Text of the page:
When peace interferes with Israeli quality of life

“Peace is for rich girls from Tel Aviv!” explains a non-Ashkenazi, non-Tel Aviv male character in one of Amos Oz’s descriptive pieces on Israel.

The character further explains that prior to the annexation of the West Bank, he had been a poorly paid construction laborer, but with Israel’s annexation of a large Arab working class population, he had shifted up to construction contracting, moving from the lowest socioeconomic echelon to a middle one. Only wealthier Israelis, whose economic status would not be jeopardized by the return of the territories, he contended, would ever be in favor of peace and the return of land.

The internal economic argument for the lack of an Israeli-Palestinian peace is one seldom put forward in the American press — Jewish or otherwise. An analysis of the Israeli vote or Israeli poll data is rarely published by income class, yet Israel is more divisively split by class than ever before, with a much-publicized American-like widening in the past decade of the income distance between the lower and upper deciles of the population.

The economic argument also lies at the heart of the successful settlement of the West Bank, under both Labor and Likud administrations, with the majority of the current 200,000-plus Israelis having relocated there not for religious salvation but for quality of life — meaning more square footage, more clean air and more acreage per dollar than within the Green Line. Though many of these settlers claim in polls that they would be willing to resettle within the Green Line if they were paid for their homes, they would have to, in fact, reduce their quality of life for peace; that is, for peace they would be compelled to reduce their living status.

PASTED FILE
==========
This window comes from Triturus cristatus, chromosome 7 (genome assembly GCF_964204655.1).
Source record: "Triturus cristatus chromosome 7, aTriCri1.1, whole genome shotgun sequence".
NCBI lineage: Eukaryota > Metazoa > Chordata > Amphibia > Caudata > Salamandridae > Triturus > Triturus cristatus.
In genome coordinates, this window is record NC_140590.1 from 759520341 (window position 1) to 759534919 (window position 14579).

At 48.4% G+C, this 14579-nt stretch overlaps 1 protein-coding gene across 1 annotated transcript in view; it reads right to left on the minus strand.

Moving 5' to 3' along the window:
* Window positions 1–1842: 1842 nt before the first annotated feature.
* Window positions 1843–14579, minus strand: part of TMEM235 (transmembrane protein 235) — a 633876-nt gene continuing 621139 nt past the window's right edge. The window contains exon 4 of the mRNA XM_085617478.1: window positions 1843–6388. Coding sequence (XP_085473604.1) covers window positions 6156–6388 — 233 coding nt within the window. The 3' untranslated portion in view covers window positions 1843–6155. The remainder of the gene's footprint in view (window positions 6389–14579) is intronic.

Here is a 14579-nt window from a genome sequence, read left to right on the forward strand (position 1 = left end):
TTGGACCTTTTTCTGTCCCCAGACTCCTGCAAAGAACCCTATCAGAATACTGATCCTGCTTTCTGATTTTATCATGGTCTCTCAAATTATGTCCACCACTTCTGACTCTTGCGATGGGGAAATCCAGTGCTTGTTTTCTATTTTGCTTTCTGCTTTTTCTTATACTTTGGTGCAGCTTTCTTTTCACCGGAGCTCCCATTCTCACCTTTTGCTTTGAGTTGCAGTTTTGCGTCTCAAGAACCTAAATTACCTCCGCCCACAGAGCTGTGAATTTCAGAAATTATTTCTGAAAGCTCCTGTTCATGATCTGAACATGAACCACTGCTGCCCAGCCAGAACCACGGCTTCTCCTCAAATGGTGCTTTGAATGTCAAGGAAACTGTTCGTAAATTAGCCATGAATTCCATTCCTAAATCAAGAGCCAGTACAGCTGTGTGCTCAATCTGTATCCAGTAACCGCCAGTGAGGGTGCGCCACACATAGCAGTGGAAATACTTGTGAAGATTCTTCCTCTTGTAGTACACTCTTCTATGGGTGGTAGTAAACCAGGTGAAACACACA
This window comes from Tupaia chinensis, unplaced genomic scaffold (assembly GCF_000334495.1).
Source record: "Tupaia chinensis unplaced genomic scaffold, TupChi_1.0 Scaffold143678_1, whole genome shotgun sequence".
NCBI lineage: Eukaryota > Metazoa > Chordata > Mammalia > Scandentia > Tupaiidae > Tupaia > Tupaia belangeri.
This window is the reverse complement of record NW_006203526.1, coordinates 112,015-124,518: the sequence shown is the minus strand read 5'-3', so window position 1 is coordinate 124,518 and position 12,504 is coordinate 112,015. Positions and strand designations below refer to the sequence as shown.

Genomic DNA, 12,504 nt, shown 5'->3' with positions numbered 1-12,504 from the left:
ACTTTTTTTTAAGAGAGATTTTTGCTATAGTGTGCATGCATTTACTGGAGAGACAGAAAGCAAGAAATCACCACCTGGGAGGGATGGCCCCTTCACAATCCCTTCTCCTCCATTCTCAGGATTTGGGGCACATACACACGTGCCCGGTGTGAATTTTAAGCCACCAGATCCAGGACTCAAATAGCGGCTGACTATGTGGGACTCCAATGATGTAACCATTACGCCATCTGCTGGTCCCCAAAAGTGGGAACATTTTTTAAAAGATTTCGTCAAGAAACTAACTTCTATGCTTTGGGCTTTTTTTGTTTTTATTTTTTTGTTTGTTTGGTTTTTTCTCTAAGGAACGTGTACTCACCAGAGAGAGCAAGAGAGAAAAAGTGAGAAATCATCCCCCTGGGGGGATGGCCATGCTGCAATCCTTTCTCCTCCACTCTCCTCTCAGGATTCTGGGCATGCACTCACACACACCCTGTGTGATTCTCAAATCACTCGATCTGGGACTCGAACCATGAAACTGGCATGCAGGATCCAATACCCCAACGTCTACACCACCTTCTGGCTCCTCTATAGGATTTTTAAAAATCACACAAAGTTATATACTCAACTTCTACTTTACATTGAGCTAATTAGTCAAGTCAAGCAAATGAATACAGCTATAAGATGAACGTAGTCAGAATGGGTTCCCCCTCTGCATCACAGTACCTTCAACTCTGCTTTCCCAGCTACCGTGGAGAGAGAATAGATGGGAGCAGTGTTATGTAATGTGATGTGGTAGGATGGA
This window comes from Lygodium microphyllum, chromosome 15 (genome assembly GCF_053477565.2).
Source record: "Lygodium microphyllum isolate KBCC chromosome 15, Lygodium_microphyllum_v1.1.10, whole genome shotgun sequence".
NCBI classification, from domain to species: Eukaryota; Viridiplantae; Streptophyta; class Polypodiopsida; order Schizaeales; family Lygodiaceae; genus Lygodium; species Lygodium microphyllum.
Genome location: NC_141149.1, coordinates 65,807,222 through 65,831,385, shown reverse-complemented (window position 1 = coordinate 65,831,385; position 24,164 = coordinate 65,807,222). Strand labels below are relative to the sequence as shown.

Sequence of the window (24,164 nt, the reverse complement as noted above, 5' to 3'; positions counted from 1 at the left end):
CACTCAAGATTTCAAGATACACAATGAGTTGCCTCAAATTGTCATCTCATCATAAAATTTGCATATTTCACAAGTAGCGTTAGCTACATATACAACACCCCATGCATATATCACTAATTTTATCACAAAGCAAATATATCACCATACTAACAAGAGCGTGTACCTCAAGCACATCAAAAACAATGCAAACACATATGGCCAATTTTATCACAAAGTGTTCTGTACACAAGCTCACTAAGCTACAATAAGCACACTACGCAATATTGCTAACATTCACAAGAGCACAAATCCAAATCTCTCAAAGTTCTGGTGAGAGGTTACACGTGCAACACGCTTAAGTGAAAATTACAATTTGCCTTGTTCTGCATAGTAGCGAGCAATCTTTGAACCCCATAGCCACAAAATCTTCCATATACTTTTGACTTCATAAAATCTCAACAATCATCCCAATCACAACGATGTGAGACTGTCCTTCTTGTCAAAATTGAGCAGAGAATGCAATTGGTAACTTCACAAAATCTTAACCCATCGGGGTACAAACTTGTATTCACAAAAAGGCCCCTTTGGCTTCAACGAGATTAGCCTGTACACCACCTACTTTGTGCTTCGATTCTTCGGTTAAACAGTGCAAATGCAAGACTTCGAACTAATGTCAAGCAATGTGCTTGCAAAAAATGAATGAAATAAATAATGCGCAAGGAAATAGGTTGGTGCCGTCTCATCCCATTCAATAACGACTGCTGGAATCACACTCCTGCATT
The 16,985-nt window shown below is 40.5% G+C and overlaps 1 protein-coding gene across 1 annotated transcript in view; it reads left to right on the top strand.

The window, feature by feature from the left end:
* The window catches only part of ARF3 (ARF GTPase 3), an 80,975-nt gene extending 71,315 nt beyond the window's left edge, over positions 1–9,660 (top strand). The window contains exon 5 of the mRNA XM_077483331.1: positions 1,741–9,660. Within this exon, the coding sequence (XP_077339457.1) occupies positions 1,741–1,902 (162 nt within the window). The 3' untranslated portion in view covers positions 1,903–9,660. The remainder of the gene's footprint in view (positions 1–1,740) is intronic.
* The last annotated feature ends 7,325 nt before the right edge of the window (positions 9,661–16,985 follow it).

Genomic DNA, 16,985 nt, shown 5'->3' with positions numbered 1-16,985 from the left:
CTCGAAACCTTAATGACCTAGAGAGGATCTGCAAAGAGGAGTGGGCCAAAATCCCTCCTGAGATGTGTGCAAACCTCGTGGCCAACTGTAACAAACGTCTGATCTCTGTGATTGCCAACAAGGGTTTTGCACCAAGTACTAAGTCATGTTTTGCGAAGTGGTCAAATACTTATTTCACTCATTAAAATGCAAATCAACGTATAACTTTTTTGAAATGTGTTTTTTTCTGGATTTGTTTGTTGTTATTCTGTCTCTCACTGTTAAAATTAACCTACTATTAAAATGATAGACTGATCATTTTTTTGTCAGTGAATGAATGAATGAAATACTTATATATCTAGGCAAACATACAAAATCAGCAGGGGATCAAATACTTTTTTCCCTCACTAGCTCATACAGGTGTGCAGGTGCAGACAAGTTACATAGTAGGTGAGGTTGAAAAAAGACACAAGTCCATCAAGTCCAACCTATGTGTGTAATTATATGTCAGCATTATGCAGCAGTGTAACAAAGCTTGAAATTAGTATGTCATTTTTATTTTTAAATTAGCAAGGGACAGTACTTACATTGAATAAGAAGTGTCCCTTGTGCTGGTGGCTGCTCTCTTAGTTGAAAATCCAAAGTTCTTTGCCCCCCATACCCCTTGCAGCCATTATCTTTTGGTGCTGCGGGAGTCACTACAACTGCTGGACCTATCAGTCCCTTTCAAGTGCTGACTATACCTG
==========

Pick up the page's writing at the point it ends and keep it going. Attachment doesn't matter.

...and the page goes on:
It should certainly be easy for Americans, with our ever-expanding house and car square-footage and commuting distance, to understand how economic considerations like these would be a deterrent to peace.

The liberal programs for peace put forward by the Israeli and American Jewish left do not acknowledge or act upon the internal economic wedge preventing Israeli voters from accepting peace. They, in fact, continue to lure the same liberal, well-heeled voter (the Ashkenazi middle class), whose number unfortunately is not large enough to vote in a peace agenda. Over and over, the peace marches take place in downtown Tel Aviv, but never in the centers of the poor, ethnic voting blocs. Simply put, the working poor, the immigrants and the shaky, nouveau middle class is ignored when it is they who must be sought after.

Hence peace plans must not be merely political in nature — dealing with the swap of land for peace and the right of return of Palestinians — but they must directly face the internal battle of the wallet. How will the Jewish building contractors be able to maintain their status with the removal of West Bank Arabs from the working population? What economic policies will be put in place to help the bottom at the expense of the top? How will an increasingly capitalized and technocratic country reverse income disparity?

Without a wider economic platform that addresses Russians, Ethiopians, the children of the 1950s immigrants, Israeli Arabs and foreign workers, today’s advocates for peace merely continue the Labor Party’s sad historical saga of ignoring the lack of economic opportunities among the lower classes.

Five of my Israeli cousins — non-Ashkenazi — are scattered across America because there was no opportunity in Israel for them at the bottom of the rung, and America beckoned. Today they own stores in Texas, drive limos in Manhattan, own houses in exurbia, send their children to college — all of this unthinkable in the Israel they left behind. Why, I asked one who recently explained she wanted to retire to Israel, had she ever immigrated to the United States in the first place, and without thinking she replied, “we did not have indoor plumbing until the 1950s.”

Forty years ago, she voted with her feet, as still many do today, leaving a country that could promise neither peace nor economic opportunity. But of my cousins who remained, there is not a liberal among them. They vote centrist, and they vote against peace, and they are not rich and they do not live in Tel Aviv.

Daniel Najjar lives in San Francisco and is a data analyst for an HMO.

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